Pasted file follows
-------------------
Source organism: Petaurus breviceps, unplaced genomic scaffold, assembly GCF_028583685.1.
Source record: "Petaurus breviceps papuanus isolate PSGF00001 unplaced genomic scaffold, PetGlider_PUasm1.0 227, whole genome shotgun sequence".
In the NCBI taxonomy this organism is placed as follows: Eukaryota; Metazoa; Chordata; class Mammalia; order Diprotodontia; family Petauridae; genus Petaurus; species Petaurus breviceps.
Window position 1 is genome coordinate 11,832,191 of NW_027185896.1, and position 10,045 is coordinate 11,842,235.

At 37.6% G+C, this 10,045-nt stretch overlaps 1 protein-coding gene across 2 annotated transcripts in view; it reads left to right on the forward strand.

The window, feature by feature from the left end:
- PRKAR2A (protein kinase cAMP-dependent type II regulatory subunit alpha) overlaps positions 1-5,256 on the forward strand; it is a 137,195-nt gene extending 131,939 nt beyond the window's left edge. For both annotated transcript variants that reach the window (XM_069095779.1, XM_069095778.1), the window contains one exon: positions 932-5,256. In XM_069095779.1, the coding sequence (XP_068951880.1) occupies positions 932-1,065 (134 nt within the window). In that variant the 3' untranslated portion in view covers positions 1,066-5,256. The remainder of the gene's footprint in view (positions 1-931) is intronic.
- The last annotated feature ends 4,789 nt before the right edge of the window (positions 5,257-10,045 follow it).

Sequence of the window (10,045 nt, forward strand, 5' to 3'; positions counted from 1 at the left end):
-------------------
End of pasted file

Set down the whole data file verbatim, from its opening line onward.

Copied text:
Source organism: Petaurus breviceps, unplaced genomic scaffold, assembly GCF_028583685.1.
Source record: "Petaurus breviceps papuanus isolate PSGF00001 unplaced genomic scaffold, PetGlider_PUasm1.0 227, whole genome shotgun sequence".
In the NCBI taxonomy this organism is placed as follows: Eukaryota; Metazoa; Chordata; class Mammalia; order Diprotodontia; family Petauridae; genus Petaurus; species Petaurus breviceps.
Window position 1 is genome coordinate 11,832,191 of NW_027185896.1, and position 10,045 is coordinate 11,842,235.

At 37.6% G+C, this 10,045-nt stretch overlaps 1 protein-coding gene across 2 annotated transcripts in view; it reads left to right on the forward strand.

The window, feature by feature from the left end:
- PRKAR2A (protein kinase cAMP-dependent type II regulatory subunit alpha) overlaps positions 1-5,256 on the forward strand; it is a 137,195-nt gene extending 131,939 nt beyond the window's left edge. For both annotated transcript variants that reach the window (XM_069095779.1, XM_069095778.1), the window contains one exon: positions 932-5,256. In XM_069095779.1, the coding sequence (XP_068951880.1) occupies positions 932-1,065 (134 nt within the window). In that variant the 3' untranslated portion in view covers positions 1,066-5,256. The remainder of the gene's footprint in view (positions 1-931) is intronic.
- The last annotated feature ends 4,789 nt before the right edge of the window (positions 5,257-10,045 follow it).

Sequence of the window (10,045 nt, forward strand, 5' to 3'; positions counted from 1 at the left end):